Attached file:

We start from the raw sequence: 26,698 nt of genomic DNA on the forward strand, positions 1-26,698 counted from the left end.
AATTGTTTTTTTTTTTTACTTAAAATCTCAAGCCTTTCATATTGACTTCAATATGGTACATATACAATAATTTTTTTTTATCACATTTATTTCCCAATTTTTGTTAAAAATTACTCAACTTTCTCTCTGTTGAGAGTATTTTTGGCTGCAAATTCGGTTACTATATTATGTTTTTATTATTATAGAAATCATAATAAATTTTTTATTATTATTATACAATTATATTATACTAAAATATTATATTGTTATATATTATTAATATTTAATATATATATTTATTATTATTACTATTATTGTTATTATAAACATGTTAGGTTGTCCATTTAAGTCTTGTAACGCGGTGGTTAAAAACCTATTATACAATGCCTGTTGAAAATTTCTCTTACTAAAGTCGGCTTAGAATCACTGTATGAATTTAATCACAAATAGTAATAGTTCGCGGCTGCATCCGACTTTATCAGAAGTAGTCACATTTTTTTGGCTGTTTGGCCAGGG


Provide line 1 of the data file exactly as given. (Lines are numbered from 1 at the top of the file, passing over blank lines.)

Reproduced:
We start from the raw sequence: 26,698 nt of genomic DNA on the forward strand, positions 1-26,698 counted from the left end.